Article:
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Bringing Your Newborn Baby Home

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The first weeks at home are likely to be challenging. Not only are you and your baby recovering from birth, you are getting to know each other and building a family. New parents often feel overwhelmed and out of touch with the rest of the world. You can help ease the stress of this time by planning to have some support.

  • Who will help you after you go home?
  • What will that person do? Meals? Laundry? Errands?
  • What time of day will that person be available?
  • How soon will that person be available? (Earlier is better.)
  • How long will that person be available?
  • Who is a good listener and will want to hear your birth story?
  • Who can you contact for breastfeeding help?
  • Who can give you emotional support and reassure you about your ability to parent?
  • How will you maximize your time with your baby and minimize other demands on your time and energy?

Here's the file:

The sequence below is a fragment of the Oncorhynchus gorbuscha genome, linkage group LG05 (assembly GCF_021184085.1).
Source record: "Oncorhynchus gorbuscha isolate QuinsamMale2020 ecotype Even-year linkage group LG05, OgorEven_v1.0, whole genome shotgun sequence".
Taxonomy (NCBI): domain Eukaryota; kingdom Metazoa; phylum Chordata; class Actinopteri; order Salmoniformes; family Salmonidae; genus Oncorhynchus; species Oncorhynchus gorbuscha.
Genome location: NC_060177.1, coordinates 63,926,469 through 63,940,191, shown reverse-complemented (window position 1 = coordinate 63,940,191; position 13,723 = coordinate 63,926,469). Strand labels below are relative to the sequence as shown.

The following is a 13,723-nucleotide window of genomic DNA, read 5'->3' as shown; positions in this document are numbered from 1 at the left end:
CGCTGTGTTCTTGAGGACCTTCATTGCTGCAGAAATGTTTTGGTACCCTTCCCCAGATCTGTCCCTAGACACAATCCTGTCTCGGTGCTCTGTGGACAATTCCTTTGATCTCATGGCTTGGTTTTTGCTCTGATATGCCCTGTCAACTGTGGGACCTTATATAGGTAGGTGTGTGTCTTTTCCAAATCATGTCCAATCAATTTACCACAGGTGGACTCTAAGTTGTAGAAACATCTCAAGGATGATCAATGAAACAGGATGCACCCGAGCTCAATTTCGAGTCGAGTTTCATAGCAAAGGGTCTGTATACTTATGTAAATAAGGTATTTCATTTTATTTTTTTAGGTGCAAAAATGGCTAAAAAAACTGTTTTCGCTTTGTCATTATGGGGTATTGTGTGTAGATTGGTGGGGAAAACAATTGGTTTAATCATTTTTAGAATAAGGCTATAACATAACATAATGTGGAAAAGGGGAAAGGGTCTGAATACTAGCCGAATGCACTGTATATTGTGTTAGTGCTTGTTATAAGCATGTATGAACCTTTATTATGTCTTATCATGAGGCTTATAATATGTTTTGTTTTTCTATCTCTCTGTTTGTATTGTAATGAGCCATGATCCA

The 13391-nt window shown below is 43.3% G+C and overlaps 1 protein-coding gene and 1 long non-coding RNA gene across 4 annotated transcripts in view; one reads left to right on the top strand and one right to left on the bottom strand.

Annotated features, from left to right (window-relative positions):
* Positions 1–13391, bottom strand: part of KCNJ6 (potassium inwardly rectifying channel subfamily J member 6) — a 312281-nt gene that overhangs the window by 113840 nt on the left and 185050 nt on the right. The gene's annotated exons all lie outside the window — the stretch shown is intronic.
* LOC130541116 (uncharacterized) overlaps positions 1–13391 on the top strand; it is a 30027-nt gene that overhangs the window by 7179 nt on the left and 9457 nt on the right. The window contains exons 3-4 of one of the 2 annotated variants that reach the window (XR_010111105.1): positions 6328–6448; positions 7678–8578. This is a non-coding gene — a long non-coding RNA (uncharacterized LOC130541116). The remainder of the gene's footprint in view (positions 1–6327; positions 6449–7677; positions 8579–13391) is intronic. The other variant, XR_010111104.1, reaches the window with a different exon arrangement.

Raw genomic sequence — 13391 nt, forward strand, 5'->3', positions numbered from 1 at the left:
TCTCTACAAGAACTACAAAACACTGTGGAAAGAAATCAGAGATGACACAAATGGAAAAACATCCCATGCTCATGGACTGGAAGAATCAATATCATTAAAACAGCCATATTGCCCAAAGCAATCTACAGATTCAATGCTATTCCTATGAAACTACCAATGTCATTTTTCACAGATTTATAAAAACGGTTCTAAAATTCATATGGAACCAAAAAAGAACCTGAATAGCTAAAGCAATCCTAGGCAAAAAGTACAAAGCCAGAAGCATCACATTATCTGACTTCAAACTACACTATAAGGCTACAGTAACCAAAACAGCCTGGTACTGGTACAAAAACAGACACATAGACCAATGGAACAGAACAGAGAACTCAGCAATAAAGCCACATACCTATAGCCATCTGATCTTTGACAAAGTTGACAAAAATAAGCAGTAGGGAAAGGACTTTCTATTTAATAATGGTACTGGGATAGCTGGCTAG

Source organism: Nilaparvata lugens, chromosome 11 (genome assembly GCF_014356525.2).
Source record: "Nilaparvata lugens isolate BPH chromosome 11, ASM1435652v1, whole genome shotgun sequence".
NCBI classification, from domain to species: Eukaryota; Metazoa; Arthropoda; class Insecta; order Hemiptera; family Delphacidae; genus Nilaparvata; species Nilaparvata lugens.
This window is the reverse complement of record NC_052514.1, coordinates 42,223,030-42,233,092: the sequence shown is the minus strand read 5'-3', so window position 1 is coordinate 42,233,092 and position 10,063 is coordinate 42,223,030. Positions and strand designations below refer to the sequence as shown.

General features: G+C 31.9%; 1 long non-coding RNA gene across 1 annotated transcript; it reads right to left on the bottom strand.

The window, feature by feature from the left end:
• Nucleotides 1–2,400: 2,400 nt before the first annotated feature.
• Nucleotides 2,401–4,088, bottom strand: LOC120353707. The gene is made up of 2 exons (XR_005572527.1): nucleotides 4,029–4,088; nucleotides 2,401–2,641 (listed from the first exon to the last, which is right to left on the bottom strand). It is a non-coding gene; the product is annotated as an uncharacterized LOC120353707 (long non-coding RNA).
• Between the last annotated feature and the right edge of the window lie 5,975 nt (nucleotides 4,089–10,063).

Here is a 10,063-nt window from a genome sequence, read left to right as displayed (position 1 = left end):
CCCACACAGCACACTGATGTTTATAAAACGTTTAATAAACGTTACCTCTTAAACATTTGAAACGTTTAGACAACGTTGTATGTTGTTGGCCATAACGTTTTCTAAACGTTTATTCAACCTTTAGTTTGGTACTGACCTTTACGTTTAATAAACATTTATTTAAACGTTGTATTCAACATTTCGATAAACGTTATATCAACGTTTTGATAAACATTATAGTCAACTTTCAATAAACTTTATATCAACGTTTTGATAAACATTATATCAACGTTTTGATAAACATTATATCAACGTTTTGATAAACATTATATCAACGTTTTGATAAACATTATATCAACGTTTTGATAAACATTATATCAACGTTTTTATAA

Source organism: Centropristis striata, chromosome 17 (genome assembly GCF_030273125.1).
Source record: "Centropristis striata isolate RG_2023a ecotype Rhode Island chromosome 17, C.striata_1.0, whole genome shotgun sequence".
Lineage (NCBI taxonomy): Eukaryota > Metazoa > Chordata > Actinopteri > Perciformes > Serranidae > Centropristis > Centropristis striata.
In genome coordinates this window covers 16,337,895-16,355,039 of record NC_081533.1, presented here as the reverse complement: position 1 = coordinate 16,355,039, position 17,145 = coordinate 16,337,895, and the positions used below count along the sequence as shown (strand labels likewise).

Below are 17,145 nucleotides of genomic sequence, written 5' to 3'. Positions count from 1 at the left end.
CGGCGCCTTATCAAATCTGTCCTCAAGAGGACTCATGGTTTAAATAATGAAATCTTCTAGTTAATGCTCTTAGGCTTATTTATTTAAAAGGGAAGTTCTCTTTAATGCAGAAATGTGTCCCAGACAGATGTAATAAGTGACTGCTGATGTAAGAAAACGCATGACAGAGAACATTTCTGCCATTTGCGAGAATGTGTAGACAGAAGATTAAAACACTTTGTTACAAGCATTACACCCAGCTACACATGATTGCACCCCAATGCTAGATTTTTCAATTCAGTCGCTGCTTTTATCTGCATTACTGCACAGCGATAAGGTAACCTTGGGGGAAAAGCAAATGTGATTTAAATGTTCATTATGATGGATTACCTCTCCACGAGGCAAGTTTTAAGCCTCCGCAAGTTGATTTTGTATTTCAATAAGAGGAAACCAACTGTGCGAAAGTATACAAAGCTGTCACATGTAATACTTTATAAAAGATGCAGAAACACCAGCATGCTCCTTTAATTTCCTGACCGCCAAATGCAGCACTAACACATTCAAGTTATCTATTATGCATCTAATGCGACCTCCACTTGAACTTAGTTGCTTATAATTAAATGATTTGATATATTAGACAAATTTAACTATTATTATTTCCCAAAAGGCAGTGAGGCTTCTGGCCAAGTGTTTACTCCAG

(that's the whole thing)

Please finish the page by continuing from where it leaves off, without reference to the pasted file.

• How will you handle phone calls and visitors?
  • How will you get to sleep during the day? Do you need to restrict calls and visitors?

Make an appointment to meet with your baby's health care provider while you are still pregnant. This will give you a chance to begin getting to know one another. You can also ask any questions you have about your baby's care, such as:

  • How soon after you're discharged from the hospital should you bring your baby in for a first visit?
  • Does your provider's office have scheduled telephone hours for non-emergency questions?
  • Who helps with breastfeeding? How should you contact or make an appointment with them?


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It's time for your baby's 1-month checkup. At this appointment, your provider will check your baby's growth and ask about how your baby is eating and sleeping. Find out more about the 1-month visit.
Read Well Baby Visit: 1 Month